2.7 more seconds. You’re laser focused on the screen as you continue avoiding the hundreds of shapes whose only goal is to end your improbable run of survival. 1.9 seconds. By sheer millimeters you manage to avoid a tracking arrow who had vengeance in his non-existent eyes. 1.1 seconds. Then it happens. You zigged when you should have zagged, went hard left when you should have gone slight right. And just like that, while needing only 0.4 seconds longer, your run is over. Welcome to hyper|dot.
hyper|dot is a simple game in theory, but challenging to describe. In its simplest form, it’s a rhythmic game in which you control a small dot and have to maneuver your way through arenas while either simply staying alive or collecting items along the way. Of course the challenge is that while doing so, you are assaulted by tens or even hundreds of objects on the screen which can end you with a single hit. In the end, hyper|dot’s beauty is in its simplicity.
First and foremost, hyper|dot is both a single player and multiplayer experience. For players who prefer to play solo, it has a campaign that consists of 100 levels that slowly ramp up in difficulty while teaching new players the mechanics and nuances of the various arenas and enemy types. For those who enjoy a challenge, the game will be right up their alley as it ramps up heavily by level 60 and approaches madness after level 80. And for those who want the ultimate challenge, after completing the 100 levels there are an additional 5 secret levels that are unlocked and titled as “the impossible levels“.
I truly enjoyed my time playing through the 105 level campaign which obviously will vary in length depending on how many times you die along the way. For me, it took me a little over 3 hours to complete all the levels with the majority of the time spent on the late levels. There are several aspects that make the experience so endearing, one of which is the ability to instantly retry a level after you die. There’s no loading of a menu or having to wait. With a simple button press you are immediately back in the action and thus it keeps you focused on overcoming the challenge even after dying multiple times. But likely the most memorable aspect of hyper|dot is the fantastic soundtrack.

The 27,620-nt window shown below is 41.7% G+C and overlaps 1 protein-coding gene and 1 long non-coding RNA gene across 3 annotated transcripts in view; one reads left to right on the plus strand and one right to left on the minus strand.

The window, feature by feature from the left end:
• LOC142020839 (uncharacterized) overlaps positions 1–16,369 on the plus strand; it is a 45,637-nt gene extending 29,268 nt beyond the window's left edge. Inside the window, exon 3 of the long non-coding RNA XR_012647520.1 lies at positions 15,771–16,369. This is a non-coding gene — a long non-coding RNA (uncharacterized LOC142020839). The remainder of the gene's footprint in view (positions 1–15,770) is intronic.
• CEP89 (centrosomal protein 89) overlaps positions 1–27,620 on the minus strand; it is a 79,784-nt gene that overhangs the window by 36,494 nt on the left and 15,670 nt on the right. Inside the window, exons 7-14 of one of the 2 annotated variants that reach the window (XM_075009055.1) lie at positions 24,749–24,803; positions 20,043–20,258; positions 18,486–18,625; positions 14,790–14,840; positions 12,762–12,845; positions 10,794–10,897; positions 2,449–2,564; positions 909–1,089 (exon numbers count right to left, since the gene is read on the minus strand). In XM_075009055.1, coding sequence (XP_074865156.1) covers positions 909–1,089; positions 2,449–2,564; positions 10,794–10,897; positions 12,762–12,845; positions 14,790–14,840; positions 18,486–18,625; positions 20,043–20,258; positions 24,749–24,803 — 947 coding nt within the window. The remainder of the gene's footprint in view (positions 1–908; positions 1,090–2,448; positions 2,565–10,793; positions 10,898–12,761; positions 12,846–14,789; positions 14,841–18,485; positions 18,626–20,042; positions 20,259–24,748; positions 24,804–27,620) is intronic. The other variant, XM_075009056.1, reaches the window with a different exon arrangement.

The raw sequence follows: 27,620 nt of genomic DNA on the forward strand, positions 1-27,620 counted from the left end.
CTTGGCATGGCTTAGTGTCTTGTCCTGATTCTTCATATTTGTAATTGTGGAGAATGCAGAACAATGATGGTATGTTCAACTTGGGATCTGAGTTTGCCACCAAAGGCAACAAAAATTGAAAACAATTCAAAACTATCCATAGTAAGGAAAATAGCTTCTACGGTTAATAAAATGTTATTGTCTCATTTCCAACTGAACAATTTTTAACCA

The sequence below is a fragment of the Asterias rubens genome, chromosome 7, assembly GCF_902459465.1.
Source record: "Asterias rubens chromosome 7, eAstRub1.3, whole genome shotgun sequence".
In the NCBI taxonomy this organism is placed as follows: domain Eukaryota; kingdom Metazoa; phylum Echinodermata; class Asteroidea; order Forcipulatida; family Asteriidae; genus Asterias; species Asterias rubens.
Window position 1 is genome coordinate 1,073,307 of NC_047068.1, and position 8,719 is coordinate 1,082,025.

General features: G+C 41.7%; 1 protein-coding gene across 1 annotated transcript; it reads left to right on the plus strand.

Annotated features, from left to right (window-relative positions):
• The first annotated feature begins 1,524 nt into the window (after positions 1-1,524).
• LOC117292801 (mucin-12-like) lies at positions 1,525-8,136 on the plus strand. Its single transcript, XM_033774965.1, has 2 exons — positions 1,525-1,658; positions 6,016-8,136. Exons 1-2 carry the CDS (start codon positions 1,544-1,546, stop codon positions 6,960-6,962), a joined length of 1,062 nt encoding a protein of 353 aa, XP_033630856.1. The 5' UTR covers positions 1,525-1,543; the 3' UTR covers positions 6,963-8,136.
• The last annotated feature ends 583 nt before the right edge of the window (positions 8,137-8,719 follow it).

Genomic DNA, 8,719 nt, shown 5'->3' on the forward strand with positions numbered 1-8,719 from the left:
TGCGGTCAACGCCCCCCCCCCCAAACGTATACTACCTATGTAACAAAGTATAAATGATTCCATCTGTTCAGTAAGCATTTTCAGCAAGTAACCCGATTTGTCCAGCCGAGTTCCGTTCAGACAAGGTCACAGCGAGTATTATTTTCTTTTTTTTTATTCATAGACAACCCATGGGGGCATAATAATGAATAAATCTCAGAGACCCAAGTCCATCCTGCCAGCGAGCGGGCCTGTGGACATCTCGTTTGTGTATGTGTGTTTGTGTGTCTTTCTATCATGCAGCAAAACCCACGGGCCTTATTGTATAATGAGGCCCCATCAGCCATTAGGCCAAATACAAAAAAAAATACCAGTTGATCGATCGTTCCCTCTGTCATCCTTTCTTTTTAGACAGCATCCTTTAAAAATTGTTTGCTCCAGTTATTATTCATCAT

The music tracks in hyper|dot are catchy and perfectly compliment the on-screen action. More times than I can count I found myself either nodding my head or humming along with the tracks while I ran for my life. And thanks to a smart design decision by Tribe Games, the music tracks are constant; meaning even when you die and restart a level the track continues playing uninterrupted. This is a small nuance that many may not notice, but in a game where you die so often, it’s an important one and makes it feel as though the action never stops.
The fun doesn’t stop there however as hyper|dot also features a full multiplayer suite for up to four players in couch co-op. The multiplayer modes focus on pitting the players against one another to either outlast the others or race to be the first to collect a specific number of tokens that randomly appear on the screen. It can be best described as chaotic fun and if you have family or friends local, it can be a hilariously good time.
Finally, there’s also a level editor in which you can create your own challenges. The options for creation are far deeper than I expected. I created a maniacal level I named “Pandemic” which I’ve challenged myself to beat just for fun. For people interested solely in the campaign, they won’t find much enjoyment here but it’s a great addition for those who want to challenge others locally.
In all modes, there are variations in arena, player, and enemy types that mix up the action. Arenas can vary in overall size while having modifiers such as “ice” which forces you to keep moving at all times, or “dark” which only allows you see a small area around your dot. Enemies are designated by different shapes and range from simple blocks that fly in a straight line, to homing arrows, tracking stars, and more. And lastly the player can vary in size and whether or not you can use power-ups such as shields or bombs. The game does an admirable job of mixing all of these together throughout the campaign. Some levels are pure randomized insanity and others flow in a specific pattern that can take you several or even tens of tries to work out. By the end, it’s apparent that a lot of time and thought was put into developing the levels. You can also see inspiration from some old-school shmup design which only further endeared me to the game.
An example of one of the achievements which required survival of more than 30 seconds
In the end hyper|dot is exactly what you hope to see out of small studios like Tribe Games. It’s well designed, fun, addictive, and simple while still containing enough depth to keep you coming back for more. It’s also the perfect game to jump into for short gaming periods. Give it a shot and get back to having mind over matter.
Final Rating : 8.5
Fun Factor : 9
Technical Prowess : 5
Time Investment : 4+ hours
Replayability : 8
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We also interviewed Tribe Games Founder Charles McGregor who developed Hyperdot. You can find it at the start of Bitcast 105!